Cleavers

Description: A competitive annual or winter annual weed, which prefers damp, moist soil. Cleavers reproduce by seed and germinate mid-spring. The seed is dormant in dry soil and can remain viable up to three years. The size and shape of cleaver seed make it difficult to separate from canola and can drastically lower seed quality.

Possible Impact: In heavily infested fields, it can cause significant yield loss. For example, 100 plants per square metre can result in yield reductions up to 20% in canola.

Control Tips

  • Apply an effective herbicide tank mix at the one- to two-whorl stage. Past that point, cleavers will not be controlled consistently.
  • Seed early or delay seeding until weeds emerge in cleaver-infested fields.
  • Use herbicides and tillage after weed germination in the fall to control winter annual cleavers.
  • Include cereals and annual and perennial forages in your rotation to reduce weed populations.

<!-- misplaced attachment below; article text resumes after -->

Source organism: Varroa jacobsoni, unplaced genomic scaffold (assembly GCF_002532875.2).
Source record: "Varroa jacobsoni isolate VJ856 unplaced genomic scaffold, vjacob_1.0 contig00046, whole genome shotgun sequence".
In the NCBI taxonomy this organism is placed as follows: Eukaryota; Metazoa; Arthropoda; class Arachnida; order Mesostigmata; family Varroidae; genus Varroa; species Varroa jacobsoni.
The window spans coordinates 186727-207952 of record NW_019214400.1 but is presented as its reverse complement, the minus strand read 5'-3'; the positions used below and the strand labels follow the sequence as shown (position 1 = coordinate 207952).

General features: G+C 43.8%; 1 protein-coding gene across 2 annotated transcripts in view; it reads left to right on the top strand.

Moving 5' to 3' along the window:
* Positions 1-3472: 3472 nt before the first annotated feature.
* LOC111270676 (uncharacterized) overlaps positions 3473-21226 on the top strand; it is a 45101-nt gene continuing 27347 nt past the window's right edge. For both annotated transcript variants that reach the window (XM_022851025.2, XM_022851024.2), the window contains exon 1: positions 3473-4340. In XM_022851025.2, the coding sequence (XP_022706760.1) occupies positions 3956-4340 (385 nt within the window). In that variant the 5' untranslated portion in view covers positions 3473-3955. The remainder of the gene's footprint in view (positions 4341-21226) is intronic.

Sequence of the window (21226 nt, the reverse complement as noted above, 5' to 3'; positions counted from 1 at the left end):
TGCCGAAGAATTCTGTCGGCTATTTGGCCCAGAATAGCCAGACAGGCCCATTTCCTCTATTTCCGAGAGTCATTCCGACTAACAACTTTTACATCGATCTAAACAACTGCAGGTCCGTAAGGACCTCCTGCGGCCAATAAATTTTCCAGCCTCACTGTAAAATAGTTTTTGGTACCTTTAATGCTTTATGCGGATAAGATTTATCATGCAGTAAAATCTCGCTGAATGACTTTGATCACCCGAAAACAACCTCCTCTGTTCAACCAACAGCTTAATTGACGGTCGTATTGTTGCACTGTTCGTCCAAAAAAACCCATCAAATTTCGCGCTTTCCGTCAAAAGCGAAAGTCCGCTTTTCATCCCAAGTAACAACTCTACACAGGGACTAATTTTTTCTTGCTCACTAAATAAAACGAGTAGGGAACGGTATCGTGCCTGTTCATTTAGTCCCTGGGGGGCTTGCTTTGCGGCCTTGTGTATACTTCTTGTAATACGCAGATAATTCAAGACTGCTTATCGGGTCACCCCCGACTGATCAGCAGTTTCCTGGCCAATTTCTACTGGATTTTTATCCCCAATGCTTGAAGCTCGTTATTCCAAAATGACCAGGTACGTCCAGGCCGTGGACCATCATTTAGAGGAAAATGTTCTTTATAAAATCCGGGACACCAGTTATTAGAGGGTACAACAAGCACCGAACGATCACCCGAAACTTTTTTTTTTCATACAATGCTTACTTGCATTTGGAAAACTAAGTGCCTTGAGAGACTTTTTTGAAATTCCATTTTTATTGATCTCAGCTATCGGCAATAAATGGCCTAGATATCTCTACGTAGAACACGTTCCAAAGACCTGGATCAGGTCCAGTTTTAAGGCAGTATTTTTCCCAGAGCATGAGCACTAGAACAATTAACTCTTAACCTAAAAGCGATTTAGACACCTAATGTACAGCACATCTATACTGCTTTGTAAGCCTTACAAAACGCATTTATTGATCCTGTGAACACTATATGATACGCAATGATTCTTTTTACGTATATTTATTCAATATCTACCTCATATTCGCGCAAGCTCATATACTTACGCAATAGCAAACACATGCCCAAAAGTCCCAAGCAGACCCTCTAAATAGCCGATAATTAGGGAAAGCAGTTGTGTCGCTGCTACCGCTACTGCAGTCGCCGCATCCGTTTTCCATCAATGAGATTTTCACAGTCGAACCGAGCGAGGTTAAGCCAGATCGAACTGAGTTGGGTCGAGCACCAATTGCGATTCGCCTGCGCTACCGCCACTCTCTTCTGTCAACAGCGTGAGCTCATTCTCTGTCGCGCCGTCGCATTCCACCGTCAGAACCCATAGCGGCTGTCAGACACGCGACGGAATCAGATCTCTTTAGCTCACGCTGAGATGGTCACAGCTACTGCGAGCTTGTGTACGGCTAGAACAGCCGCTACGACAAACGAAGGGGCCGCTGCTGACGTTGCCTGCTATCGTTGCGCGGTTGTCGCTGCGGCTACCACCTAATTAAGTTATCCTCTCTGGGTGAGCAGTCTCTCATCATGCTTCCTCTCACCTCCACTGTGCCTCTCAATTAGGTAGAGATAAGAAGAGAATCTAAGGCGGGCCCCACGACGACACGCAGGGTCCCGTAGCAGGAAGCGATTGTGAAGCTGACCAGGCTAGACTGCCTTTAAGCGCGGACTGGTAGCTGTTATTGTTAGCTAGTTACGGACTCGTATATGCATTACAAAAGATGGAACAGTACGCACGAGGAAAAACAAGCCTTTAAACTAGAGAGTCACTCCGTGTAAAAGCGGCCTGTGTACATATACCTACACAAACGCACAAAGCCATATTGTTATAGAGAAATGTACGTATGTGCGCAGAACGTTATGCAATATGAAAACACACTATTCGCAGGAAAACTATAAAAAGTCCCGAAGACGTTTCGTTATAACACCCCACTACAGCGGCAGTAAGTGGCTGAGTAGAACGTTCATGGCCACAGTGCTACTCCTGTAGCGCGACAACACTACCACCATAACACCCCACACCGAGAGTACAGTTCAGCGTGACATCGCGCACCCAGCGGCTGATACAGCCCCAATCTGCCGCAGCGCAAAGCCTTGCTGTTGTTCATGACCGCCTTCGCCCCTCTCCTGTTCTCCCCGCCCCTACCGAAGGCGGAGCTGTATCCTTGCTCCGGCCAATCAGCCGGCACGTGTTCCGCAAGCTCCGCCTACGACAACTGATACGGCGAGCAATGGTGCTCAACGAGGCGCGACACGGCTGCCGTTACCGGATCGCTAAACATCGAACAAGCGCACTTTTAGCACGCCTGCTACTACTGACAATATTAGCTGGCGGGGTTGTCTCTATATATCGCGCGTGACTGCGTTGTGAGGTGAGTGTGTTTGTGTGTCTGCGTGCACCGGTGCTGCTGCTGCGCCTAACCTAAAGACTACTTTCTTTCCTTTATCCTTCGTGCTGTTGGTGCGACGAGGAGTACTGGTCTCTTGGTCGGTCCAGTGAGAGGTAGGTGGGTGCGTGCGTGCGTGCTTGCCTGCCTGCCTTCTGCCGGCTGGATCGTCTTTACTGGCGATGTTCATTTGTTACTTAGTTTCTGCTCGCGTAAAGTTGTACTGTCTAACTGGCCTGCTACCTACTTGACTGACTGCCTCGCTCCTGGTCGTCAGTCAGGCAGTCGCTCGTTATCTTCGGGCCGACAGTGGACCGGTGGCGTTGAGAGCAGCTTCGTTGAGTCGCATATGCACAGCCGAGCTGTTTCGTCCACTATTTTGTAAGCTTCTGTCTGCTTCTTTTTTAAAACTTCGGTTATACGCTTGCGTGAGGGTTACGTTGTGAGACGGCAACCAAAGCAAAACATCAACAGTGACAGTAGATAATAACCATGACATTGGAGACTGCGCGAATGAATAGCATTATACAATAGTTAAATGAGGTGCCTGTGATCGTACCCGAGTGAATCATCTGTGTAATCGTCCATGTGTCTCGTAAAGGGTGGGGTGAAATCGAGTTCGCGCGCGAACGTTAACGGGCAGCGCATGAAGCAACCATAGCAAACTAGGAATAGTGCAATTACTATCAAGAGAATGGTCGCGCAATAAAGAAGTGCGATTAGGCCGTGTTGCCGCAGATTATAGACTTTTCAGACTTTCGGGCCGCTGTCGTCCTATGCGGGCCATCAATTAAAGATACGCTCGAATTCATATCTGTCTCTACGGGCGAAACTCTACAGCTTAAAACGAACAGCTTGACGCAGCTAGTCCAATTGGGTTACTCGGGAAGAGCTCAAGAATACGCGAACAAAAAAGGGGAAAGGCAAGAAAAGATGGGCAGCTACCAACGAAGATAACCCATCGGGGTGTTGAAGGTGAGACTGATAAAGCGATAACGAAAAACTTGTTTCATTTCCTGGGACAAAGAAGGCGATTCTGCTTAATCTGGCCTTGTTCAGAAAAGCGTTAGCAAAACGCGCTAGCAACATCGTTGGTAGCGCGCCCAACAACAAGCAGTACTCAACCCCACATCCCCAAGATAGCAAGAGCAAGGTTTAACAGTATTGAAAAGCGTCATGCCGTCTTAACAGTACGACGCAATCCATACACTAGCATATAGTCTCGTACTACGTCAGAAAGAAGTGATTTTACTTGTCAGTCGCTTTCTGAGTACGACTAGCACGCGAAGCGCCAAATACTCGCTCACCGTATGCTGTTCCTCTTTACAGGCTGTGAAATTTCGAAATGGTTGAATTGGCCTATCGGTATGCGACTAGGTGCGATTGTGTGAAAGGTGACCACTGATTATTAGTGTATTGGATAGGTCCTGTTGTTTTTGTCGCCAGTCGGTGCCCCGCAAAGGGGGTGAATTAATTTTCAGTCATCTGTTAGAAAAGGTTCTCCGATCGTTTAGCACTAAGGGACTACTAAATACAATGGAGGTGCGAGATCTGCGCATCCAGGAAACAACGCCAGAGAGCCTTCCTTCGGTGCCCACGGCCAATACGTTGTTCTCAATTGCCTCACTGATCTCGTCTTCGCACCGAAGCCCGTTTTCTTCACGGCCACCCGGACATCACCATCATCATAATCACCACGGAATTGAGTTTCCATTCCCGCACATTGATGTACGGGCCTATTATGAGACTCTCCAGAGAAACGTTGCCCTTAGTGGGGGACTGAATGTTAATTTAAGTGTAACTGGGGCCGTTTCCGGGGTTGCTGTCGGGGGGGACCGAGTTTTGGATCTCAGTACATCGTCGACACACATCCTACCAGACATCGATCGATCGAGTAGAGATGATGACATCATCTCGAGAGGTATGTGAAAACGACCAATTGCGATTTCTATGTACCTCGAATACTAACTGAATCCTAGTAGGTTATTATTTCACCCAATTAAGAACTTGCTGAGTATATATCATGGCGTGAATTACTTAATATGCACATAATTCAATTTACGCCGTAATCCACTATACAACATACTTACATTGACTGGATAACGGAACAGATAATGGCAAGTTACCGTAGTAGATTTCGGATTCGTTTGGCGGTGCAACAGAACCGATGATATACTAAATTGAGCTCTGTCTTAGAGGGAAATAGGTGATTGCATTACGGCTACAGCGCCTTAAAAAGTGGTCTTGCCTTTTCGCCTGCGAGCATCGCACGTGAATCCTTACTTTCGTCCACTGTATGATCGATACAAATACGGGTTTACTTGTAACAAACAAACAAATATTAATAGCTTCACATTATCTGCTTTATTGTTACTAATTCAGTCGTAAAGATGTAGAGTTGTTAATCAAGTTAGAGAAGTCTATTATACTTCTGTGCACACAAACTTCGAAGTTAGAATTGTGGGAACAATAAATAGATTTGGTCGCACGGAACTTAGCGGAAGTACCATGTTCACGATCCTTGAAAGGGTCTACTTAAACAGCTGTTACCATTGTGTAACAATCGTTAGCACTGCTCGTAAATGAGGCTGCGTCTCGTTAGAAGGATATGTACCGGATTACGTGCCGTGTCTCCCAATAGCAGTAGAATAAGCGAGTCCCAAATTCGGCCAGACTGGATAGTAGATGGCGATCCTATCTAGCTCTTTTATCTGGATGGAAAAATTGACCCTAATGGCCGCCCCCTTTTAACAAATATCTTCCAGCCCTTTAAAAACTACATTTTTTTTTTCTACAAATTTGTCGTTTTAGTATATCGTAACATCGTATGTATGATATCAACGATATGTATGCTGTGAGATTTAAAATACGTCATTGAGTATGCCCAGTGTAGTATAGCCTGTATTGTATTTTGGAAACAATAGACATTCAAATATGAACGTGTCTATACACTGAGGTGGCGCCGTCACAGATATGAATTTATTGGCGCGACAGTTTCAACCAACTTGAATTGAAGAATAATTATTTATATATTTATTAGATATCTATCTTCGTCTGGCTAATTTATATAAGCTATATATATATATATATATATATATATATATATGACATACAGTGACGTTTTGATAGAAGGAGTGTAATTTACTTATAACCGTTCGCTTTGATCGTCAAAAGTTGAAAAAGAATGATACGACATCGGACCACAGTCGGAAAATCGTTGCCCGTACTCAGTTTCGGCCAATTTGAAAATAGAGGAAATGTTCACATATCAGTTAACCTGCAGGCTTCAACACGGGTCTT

• In fields heavily infested with cleavers, consider growing a canola system that provides in-crop control of populations.

 

Canada thistle

Description: a perennial, broadleaf weed that spreads rapidly, is a strong competitor and its green matter slows harvesting. It reproduces by seed and from horizontal root stalks. Shoots from the horizontal roots appear on the soil surface around mid-April and continue to emerge throughout the summer. Seed germinates from late May through to the fall and can be dormant for up to 20 years.

Possible Impact: Responsible for more crop loss than any other broadleaf weed in Western Canada

Control Tips

  • Requires a multi-year combination of chemical and cultural control practices. Root starvation is important to weed control. In addition, prevention of plant establishment and spread is essential.